Kyle Massey Claims Lifetime Stole Bristol Palin Reality Show Idea From Him, Sues Network

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If you read our recap of Bristol Palin: Life's a Tripp, you know we thought it was terrible on every level. Well, it turns out Kyle Massey is even more steamed than the public, claiming it was his idea and he was screwed over by Lifetime!

Kyle, his brother Chris Massey and their mother Angela have sued the producers, charging that the Masseys came up with the concept and started shooting a series that involved themselves and Bristol, only to be cut out and uncompensated.

Bristol was not named as a defendant in the 31-page lawsuit.

Kyle Massey and Bristol Palin

Kyle Massey and Bristol Palin filming "their" reality show last year.

"It is unfortunate that after months of trying to resolve this matter the professional way, we were left with no other course of action than taking legal action to protect ourselves," Angela Massey said in a statement announcing the legal claim.

"If you read the entire complaint, and particularly pages 8-11, you will see how we came up with and created the show, registered the show and did all the leg work to bring this idea to TV and to the defendants, who stole our concept."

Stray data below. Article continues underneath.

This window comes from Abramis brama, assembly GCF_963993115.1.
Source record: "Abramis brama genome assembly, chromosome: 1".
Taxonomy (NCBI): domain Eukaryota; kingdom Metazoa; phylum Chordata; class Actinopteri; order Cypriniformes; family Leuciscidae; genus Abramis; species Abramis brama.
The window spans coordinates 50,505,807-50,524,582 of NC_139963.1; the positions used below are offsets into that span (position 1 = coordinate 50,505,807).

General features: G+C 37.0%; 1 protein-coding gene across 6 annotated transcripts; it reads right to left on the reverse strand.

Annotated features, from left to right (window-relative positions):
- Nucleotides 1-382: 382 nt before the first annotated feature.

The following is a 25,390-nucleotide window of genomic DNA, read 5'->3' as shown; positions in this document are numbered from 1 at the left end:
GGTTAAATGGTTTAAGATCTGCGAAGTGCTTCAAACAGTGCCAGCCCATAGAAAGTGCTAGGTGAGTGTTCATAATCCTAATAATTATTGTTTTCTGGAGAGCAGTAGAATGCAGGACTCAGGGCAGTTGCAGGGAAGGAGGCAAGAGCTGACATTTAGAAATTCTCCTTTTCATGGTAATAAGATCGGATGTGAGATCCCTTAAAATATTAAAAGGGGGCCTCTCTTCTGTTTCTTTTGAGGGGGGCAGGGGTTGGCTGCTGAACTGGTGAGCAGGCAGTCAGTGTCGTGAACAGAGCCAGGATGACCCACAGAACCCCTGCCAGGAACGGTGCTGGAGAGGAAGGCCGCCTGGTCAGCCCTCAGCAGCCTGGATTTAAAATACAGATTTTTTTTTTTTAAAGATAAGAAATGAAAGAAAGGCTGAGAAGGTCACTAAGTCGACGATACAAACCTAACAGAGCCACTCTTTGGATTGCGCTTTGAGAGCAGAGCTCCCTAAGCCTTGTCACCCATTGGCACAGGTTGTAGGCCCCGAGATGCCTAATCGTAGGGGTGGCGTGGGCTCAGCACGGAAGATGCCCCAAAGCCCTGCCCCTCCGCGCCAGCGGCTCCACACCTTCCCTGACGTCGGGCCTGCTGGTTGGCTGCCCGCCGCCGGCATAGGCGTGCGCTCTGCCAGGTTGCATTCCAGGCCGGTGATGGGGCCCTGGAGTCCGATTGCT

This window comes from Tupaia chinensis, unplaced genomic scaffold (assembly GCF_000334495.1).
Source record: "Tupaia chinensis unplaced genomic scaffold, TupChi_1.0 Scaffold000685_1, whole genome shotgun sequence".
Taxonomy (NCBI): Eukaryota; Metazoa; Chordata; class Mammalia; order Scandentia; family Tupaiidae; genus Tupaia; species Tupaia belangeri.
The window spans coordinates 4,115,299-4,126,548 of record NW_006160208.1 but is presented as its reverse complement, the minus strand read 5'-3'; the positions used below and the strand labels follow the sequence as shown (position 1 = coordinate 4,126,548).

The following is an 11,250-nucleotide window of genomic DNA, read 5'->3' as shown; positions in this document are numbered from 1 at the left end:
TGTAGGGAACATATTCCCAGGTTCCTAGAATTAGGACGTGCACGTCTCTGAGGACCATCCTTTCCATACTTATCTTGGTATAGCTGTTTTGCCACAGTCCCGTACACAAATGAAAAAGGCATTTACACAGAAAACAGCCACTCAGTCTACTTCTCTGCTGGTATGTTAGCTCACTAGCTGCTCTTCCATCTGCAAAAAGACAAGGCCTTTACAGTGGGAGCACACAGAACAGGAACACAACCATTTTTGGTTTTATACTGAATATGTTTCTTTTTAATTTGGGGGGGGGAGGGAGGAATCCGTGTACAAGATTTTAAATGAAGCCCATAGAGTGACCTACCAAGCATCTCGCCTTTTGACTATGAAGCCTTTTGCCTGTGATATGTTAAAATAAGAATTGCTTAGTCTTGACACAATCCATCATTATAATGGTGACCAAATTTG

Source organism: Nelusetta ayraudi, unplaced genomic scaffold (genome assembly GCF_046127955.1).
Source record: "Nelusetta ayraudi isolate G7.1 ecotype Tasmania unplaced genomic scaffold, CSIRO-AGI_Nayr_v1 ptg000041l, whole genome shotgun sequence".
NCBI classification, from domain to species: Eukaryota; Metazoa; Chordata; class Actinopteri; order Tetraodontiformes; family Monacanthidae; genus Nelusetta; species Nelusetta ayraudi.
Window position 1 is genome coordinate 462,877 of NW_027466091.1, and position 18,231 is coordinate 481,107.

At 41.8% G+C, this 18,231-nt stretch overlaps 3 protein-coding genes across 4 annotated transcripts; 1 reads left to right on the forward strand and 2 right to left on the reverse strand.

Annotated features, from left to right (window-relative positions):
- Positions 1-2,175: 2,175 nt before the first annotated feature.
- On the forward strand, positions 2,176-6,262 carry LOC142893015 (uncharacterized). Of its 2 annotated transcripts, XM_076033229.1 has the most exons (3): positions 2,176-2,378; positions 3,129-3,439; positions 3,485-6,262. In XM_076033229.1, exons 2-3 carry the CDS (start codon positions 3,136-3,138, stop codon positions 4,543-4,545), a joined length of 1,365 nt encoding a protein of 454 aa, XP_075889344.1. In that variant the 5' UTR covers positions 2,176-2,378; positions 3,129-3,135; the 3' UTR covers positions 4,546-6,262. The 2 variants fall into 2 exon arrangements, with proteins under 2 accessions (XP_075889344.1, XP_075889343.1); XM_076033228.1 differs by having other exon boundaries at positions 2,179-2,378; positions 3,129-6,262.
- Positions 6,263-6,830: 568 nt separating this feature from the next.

Originally titled Helping Hands, the show was to feature Bristol Palin, who was allegedly dating Kyle Massey, moving in together with her son Tripp.

His brother Chris would also be living with them, and the trio would be seen embarking on various charitable ventures together in the Los Angeles area.

Bristol and Kyle had met as contestants on Dancing With the Stars.

Kyle's fellow Disney Channel star Chelsea Kane predicted that the pairing would make for "must-see television," but someone apparently felt differently.

Life's a Tripp now features Bristol readjusting to life as a single mom back in her home state of Alaska after brief stops in L.A. and the Phoenix area.

The Masseys are asking for damages and a permanent injunction against the show's producers from profiting on what they claim was their idea.

The lawsuit alleges copyright infringement, fraud and deceit, breach of contract, bad faith, misappropriation, tortious interference and unfair competition.

A&E has not returned a request for comment, nor has Sarah Palin, who is probably preparing a Facebook rant about the "gotcha" media right now.

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